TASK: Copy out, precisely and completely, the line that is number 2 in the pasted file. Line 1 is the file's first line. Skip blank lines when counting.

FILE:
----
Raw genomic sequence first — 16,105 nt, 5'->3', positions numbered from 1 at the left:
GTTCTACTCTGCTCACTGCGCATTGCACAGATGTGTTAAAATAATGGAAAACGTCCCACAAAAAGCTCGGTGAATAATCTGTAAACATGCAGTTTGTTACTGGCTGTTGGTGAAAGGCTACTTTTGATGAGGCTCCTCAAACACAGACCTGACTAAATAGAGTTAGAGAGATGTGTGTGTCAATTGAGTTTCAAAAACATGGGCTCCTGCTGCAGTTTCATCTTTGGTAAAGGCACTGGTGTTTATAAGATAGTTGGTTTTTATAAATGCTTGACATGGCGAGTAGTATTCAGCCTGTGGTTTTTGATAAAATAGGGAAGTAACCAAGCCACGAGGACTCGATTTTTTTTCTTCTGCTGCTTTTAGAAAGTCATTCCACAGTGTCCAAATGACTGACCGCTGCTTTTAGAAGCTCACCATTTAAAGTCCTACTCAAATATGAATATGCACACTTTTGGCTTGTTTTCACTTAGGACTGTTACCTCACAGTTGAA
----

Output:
GTTCTACTCTGCTCACTGCGCATTGCACAGATGTGTTAAAATAATGGAAAACGTCCCACAAAAAGCTCGGTGAATAATCTGTAAACATGCAGTTTGTTACTGGCTGTTGGTGAAAGGCTACTTTTGATGAGGCTCCTCAAACACAGACCTGACTAAATAGAGTTAGAGAGATGTGTGTGTCAATTGAGTTTCAAAAACATGGGCTCCTGCTGCAGTTTCATCTTTGGTAAAGGCACTGGTGTTTATAAGATAGTTGGTTTTTATAAATGCTTGACATGGCGAGTAGTATTCAGCCTGTGGTTTTTGATAAAATAGGGAAGTAACCAAGCCACGAGGACTCGATTTTTTTTCTTCTGCTGCTTTTAGAAAGTCATTCCACAGTGTCCAAATGACTGACCGCTGCTTTTAGAAGCTCACCATTTAAAGTCCTACTCAAATATGAATATGCACACTTTTGGCTTGTTTTCACTTAGGACTGTTACCTCACAGTTGAA